The remainder of this guide will go into more detail on each plan type:

HMOs versus PPOs

HMO (“Health Maintenance Organization“)

  • In an HMO healthcare plan, members choose a primary care physician (which may be referred to shorthand as a “PCP”).
  • Most of your non-emergency health care services will start through that doctor. You will need a referral from your primary care physician before you can see any other health care professional, except in an emergency.
  • Visits to health care professionals outside of your network typically aren’t covered by your insurance.
  • HMO plans typical put more restrictions on coverage than other plan types. For example, allowing only a set number of visits, tests or treatments inside of a plan year.
  • HMOs are in-general less expensive than PPOs because the primary care physician in theory helps to guide to the optimal care. However, it is less consumer-friendly to have to make decisions about your care along with a PCP. For example, if you had a skin issue, you would have to see a PCP first who would have to approve and refer you to a dermatologist.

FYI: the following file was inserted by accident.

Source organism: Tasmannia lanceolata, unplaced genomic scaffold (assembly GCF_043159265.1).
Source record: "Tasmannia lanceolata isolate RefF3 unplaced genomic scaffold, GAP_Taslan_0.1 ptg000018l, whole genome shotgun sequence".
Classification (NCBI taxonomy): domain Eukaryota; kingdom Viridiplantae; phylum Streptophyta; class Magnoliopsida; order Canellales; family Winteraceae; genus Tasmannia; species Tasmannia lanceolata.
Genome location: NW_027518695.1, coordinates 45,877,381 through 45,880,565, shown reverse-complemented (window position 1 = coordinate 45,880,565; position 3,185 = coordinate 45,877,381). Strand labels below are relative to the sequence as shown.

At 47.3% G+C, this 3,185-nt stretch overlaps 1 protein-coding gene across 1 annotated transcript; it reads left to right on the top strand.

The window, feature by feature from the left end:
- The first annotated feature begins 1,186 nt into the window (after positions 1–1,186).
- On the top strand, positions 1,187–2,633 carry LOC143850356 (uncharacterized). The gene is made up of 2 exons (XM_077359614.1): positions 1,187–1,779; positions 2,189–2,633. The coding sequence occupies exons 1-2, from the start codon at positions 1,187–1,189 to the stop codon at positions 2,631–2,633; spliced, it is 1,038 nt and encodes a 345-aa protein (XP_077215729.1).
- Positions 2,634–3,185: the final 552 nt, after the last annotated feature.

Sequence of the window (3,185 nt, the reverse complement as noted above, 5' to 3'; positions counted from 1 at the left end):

• If there is a provider (e.g., a doctor) that you must include, it’s crucial that you check whether that provider is inside of the network before choosing an HMO plan.
  • HMOs are good options for members who do not use healthcare services often.
  • Final Note: HMO stands for health maintenance organization. It’s not necessary for you to understand the etymology or history of the term. It’s more important that you understand the concepts, and how HMOs differ from PPOs.

PPO (“Preferred Provider Organization”)

  • PPO is another healthcare plan type that offer members with more flexibility than a HMO.
  • They provide more choices to the patient in terms of where, when and how they receive care.
  • You won’t need the approval of a primary care physician in order to see a specialist
  • As long as you stay within the plan’s provider network (hence, the “preferred” portion of its name), you will pay the healthcare plan’s stated rates for co-pays.